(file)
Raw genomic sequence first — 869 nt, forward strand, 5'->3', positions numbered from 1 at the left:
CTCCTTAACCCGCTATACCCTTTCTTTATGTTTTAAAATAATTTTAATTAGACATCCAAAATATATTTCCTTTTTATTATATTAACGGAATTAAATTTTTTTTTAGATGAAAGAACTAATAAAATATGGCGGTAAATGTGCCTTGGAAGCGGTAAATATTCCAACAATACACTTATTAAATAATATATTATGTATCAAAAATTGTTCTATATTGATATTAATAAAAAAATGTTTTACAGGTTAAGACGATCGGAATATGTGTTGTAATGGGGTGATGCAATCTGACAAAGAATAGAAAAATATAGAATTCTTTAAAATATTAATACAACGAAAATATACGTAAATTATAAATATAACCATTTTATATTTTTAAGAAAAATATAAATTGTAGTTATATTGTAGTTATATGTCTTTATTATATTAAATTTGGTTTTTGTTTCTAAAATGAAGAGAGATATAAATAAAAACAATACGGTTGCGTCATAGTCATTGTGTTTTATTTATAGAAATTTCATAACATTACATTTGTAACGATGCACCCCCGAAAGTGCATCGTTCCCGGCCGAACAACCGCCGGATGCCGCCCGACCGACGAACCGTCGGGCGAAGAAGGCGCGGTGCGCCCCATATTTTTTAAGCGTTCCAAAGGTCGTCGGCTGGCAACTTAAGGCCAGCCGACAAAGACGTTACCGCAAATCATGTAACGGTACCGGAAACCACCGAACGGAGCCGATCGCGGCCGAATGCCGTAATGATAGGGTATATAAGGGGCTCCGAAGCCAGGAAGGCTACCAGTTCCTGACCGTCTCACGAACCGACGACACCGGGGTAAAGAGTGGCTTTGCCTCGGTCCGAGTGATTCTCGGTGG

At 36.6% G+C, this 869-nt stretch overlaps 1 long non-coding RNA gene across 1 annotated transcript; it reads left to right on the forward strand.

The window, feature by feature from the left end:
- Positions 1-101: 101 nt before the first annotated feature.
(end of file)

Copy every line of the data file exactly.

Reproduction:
Raw genomic sequence first — 869 nt, forward strand, 5'->3', positions numbered from 1 at the left:
CTCCTTAACCCGCTATACCCTTTCTTTATGTTTTAAAATAATTTTAATTAGACATCCAAAATATATTTCCTTTTTATTATATTAACGGAATTAAATTTTTTTTTAGATGAAAGAACTAATAAAATATGGCGGTAAATGTGCCTTGGAAGCGGTAAATATTCCAACAATACACTTATTAAATAATATATTATGTATCAAAAATTGTTCTATATTGATATTAATAAAAAAATGTTTTACAGGTTAAGACGATCGGAATATGTGTTGTAATGGGGTGATGCAATCTGACAAAGAATAGAAAAATATAGAATTCTTTAAAATATTAATACAACGAAAATATACGTAAATTATAAATATAACCATTTTATATTTTTAAGAAAAATATAAATTGTAGTTATATTGTAGTTATATGTCTTTATTATATTAAATTTGGTTTTTGTTTCTAAAATGAAGAGAGATATAAATAAAAACAATACGGTTGCGTCATAGTCATTGTGTTTTATTTATAGAAATTTCATAACATTACATTTGTAACGATGCACCCCCGAAAGTGCATCGTTCCCGGCCGAACAACCGCCGGATGCCGCCCGACCGACGAACCGTCGGGCGAAGAAGGCGCGGTGCGCCCCATATTTTTTAAGCGTTCCAAAGGTCGTCGGCTGGCAACTTAAGGCCAGCCGACAAAGACGTTACCGCAAATCATGTAACGGTACCGGAAACCACCGAACGGAGCCGATCGCGGCCGAATGCCGTAATGATAGGGTATATAAGGGGCTCCGAAGCCAGGAAGGCTACCAGTTCCTGACCGTCTCACGAACCGACGACACCGGGGTAAAGAGTGGCTTTGCCTCGGTCCGAGTGATTCTCGGTGG

At 36.6% G+C, this 869-nt stretch overlaps 1 long non-coding RNA gene across 1 annotated transcript; it reads left to right on the forward strand.

The window, feature by feature from the left end:
- Positions 1-101: 101 nt before the first annotated feature.